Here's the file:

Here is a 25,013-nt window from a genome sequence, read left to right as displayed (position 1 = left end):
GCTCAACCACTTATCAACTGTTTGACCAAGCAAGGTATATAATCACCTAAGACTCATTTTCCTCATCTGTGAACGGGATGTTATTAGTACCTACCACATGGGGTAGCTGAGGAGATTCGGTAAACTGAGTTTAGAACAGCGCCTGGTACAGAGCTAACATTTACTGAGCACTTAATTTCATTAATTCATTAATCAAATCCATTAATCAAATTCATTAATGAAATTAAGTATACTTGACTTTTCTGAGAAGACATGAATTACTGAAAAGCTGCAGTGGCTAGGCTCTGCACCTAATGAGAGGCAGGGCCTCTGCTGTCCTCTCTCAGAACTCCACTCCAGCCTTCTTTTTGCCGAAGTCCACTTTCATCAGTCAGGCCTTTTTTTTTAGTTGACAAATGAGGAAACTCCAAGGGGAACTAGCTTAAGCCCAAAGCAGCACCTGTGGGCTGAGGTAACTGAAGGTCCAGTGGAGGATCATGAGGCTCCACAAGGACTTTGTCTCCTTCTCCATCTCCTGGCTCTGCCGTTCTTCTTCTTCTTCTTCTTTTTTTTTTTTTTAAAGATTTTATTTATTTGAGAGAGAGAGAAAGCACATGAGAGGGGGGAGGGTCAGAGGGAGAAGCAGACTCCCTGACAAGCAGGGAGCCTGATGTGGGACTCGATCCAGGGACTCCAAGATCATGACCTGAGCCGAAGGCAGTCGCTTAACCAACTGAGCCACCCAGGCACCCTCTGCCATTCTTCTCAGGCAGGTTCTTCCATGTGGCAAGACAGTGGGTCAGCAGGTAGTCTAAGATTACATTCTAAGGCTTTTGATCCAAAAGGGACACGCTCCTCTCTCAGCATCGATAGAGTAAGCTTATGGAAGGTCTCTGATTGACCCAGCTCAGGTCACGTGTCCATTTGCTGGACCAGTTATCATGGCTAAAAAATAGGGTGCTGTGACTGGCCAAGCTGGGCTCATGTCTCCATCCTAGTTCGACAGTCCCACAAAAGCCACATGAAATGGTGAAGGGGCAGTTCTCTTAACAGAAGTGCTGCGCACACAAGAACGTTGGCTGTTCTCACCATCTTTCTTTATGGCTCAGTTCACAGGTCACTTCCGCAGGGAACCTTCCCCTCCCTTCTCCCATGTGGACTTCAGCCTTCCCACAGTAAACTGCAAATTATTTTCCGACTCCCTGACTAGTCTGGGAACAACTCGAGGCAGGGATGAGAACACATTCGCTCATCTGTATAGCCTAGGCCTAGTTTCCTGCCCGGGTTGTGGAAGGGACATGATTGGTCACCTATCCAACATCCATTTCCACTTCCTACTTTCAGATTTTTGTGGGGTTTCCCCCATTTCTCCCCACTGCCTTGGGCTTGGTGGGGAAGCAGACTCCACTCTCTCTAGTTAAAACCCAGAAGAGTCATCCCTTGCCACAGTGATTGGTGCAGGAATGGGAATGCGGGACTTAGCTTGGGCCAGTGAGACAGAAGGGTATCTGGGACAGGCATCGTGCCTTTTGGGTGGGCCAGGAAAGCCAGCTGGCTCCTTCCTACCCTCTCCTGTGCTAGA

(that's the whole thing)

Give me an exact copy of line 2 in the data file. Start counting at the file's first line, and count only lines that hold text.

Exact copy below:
GCTCAACCACTTATCAACTGTTTGACCAAGCAAGGTATATAATCACCTAAGACTCATTTTCCTCATCTGTGAACGGGATGTTATTAGTACCTACCACATGGGGTAGCTGAGGAGATTCGGTAAACTGAGTTTAGAACAGCGCCTGGTACAGAGCTAACATTTACTGAGCACTTAATTTCATTAATTCATTAATCAAATCCATTAATCAAATTCATTAATGAAATTAAGTATACTTGACTTTTCTGAGAAGACATGAATTACTGAAAAGCTGCAGTGGCTAGGCTCTGCACCTAATGAGAGGCAGGGCCTCTGCTGTCCTCTCTCAGAACTCCACTCCAGCCTTCTTTTTGCCGAAGTCCACTTTCATCAGTCAGGCCTTTTTTTTTAGTTGACAAATGAGGAAACTCCAAGGGGAACTAGCTTAAGCCCAAAGCAGCACCTGTGGGCTGAGGTAACTGAAGGTCCAGTGGAGGATCATGAGGCTCCACAAGGACTTTGTCTCCTTCTCCATCTCCTGGCTCTGCCGTTCTTCTTCTTCTTCTTCTTTTTTTTTTTTTTAAAGATTTTATTTATTTGAGAGAGAGAGAAAGCACATGAGAGGGGGGAGGGTCAGAGGGAGAAGCAGACTCCCTGACAAGCAGGGAGCCTGATGTGGGACTCGATCCAGGGACTCCAAGATCATGACCTGAGCCGAAGGCAGTCGCTTAACCAACTGAGCCACCCAGGCACCCTCTGCCATTCTTCTCAGGCAGGTTCTTCCATGTGGCAAGACAGTGGGTCAGCAGGTAGTCTAAGATTACATTCTAAGGCTTTTGATCCAAAAGGGACACGCTCCTCTCTCAGCATCGATAGAGTAAGCTTATGGAAGGTCTCTGATTGACCCAGCTCAGGTCACGTGTCCATTTGCTGGACCAGTTATCATGGCTAAAAAATAGGGTGCTGTGACTGGCCAAGCTGGGCTCATGTCTCCATCCTAGTTCGACAGTCCCACAAAAGCCACATGAAATGGTGAAGGGGCAGTTCTCTTAACAGAAGTGCTGCGCACACAAGAACGTTGGCTGTTCTCACCATCTTTCTTTATGGCTCAGTTCACAGGTCACTTCCGCAGGGAACCTTCCCCTCCCTTCTCCCATGTGGACTTCAGCCTTCCCACAGTAAACTGCAAATTATTTTCCGACTCCCTGACTAGTCTGGGAACAACTCGAGGCAGGGATGAGAACACATTCGCTCATCTGTATAGCCTAGGCCTAGTTTCCTGCCCGGGTTGTGGAAGGGACATGATTGGTCACCTATCCAACATCCATTTCCACTTCCTACTTTCAGATTTTTGTGGGGTTTCCCCCATTTCTCCCCACTGCCTTGGGCTTGGTGGGGAAGCAGACTCCACTCTCTCTAGTTAAAACCCAGAAGAGTCATCCCTTGCCACAGTGATTGGTGCAGGAATGGGAATGCGGGACTTAGCTTGGGCCAGTGAGACAGAAGGGTATCTGGGACAGGCATCGTGCCTTTTGGGTGGGCCAGGAAAGCCAGCTGGCTCCTTCCTACCCTCTCCTGTGCTAGA